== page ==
Mara Provincial Park was established in 1938. The area was named after John Andrew Mara (1840-1920) who owned much of the ranch land between Enderby and Sicamous. He was also a well-known politician and merchant.
The community of Mara was settled in the late 1800s, with many settlers arriving after the completion of the railway in 1892. It’s primarily a farming community and today is home to about 300 people.
During WWI, there were two internment camps on Mara Lake and thousands of Ukrainians and Europeans were imprisoned. Later during the Great Depression, two relief camps were set up to provide employment and those men widened the road between Mara and Sicamous. One of these camps was located where the provincial park stands today.
Recommended gear for Mara Provincial Park
I’ll be the first to admit that some outdoor activities have a long list of daunting gear that quickly becomes overwhelming (I’m looking at you, backpacking). Luckily, Mara is one of those places where you don’t really need anything, but there is some gear that would make your visit even better!
- Swimsuit: Mara has a beautiful, pristine beach, so chances are you’ll want to go swimming. I looove Londre Bodywear! Their suits are made of recycled plastic bottles and look amazing on everyone (plus it’s owned by badass women in Vancouver).
- Beach towel: Beaches and beach towels are basically synonymous. Anaskela makes beautiful, lightweight towels from recycled plastic bottles.
- Sunglasses: You’ll definitely need a pair of sunnies when you’re hanging out at Mara Lake. These sunglasses from Pela are biodegradable and look awesome. Win-win.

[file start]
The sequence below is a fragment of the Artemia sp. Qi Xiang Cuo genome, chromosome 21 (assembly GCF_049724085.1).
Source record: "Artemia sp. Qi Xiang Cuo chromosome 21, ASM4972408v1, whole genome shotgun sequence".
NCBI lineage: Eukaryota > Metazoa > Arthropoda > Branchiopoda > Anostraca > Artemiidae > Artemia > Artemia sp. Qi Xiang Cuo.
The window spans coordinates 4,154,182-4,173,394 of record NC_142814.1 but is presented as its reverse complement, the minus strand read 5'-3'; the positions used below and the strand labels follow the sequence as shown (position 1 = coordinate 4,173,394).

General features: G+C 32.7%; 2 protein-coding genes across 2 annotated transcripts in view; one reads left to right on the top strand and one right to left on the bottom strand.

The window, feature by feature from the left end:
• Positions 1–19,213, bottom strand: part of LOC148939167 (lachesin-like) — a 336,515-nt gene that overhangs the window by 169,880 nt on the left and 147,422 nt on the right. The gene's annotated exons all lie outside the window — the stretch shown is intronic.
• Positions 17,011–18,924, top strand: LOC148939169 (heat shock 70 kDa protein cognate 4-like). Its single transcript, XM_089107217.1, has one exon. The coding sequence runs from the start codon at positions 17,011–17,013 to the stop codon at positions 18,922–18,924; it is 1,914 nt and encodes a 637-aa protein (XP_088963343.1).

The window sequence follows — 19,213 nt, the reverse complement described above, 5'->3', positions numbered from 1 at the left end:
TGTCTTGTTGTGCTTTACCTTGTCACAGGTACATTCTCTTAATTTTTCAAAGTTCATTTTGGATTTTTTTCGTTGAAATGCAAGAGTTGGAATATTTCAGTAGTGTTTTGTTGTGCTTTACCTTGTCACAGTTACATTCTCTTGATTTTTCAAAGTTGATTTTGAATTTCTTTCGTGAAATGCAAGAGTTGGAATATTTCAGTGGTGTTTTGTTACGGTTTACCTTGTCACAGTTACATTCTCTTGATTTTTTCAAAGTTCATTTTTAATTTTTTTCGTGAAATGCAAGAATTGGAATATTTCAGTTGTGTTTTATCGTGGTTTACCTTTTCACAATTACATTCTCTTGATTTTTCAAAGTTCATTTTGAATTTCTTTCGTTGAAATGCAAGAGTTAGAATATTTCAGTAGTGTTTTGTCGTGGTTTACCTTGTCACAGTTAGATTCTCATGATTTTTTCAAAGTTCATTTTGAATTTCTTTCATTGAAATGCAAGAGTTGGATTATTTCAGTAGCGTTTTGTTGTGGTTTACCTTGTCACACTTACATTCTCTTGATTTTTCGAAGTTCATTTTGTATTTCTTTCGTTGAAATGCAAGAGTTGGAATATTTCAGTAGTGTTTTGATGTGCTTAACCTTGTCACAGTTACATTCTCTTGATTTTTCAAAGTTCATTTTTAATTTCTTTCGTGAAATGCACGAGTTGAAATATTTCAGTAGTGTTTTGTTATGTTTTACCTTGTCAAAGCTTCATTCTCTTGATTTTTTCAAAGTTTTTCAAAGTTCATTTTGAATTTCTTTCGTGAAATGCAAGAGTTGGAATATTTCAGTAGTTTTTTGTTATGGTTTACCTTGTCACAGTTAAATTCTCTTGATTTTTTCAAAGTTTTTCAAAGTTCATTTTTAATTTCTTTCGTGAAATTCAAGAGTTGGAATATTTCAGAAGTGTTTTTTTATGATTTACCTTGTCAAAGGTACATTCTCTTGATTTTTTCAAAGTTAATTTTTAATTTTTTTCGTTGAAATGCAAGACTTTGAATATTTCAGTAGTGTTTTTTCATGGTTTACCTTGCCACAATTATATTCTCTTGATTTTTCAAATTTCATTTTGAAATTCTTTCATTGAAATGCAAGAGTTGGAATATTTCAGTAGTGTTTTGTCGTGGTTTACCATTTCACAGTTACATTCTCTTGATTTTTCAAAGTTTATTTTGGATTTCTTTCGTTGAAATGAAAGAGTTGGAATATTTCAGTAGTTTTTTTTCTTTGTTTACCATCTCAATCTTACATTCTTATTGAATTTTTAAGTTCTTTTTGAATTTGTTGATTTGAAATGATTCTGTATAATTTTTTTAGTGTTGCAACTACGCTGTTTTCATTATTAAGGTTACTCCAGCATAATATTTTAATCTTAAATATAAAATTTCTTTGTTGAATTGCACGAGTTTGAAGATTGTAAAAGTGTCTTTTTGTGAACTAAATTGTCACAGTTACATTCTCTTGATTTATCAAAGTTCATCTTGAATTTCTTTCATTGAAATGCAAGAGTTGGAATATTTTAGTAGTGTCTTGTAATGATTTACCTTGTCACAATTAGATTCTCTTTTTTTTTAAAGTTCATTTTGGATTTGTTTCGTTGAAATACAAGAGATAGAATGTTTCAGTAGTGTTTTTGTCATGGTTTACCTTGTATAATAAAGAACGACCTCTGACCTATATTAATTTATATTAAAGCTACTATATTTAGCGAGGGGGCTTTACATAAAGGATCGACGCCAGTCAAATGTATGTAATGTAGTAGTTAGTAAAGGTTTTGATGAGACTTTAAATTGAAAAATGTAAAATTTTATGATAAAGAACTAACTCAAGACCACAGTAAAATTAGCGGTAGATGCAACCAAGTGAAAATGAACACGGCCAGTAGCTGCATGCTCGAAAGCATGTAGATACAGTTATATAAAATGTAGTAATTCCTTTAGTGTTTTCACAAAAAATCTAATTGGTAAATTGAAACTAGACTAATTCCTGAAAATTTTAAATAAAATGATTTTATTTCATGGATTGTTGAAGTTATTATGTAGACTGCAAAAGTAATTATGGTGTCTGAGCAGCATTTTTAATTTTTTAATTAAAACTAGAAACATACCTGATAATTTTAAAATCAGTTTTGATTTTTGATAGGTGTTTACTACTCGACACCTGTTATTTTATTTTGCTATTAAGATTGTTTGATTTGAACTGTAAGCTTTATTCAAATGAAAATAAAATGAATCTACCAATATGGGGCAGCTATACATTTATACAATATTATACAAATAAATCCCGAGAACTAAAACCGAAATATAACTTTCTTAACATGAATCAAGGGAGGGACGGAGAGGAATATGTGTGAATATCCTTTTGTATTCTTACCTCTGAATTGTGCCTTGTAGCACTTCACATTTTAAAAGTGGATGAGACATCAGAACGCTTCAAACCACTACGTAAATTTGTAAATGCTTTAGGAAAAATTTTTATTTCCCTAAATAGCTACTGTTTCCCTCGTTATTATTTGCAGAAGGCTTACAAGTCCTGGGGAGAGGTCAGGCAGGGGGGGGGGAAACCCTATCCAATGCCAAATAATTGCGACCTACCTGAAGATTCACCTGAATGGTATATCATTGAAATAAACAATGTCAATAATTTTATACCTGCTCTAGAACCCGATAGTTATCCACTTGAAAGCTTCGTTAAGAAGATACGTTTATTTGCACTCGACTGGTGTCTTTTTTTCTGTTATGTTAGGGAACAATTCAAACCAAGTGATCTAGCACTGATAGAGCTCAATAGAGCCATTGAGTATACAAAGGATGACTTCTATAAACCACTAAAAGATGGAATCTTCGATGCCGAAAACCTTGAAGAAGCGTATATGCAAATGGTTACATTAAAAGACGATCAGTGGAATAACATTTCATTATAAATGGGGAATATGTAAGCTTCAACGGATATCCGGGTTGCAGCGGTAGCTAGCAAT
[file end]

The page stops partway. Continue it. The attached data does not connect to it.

- Camp chair: A lightweight camp chair makes it easy to enjoy the outdoors at Mara, especially if you’re picnicking. Helinox uses high-quality fabrics and a process called “Green Anodising” that reduces the negative environmental impacts of their manufacturing process.
- Reusable water bottle: Mara has potable water so there’s really no reason to bring plastic water bottles (as if there’s ever actually a reason). S’well bottles will keep your water cold even if it’s been sitting in the hot sun for hours.
Camping near Mara Provincial Park
Mara is beautiful and I wouldn’t be surprised if you wanted to spend some time checking out the area. Even though you can’t actually camp at Mara Provincial Park (it’s day-use only), you do have nearby options.
This family-run park has lots of green space, a pool, and lots of fun activities in the summer.
Family Tree Riverside
This campground is open year-round. You can enjoy lots of open space, a lazy river, and a pool.
This beautiful campground is located within the nearby Yard Creek Provincial Park. It has large sites and plenty of hiking trails.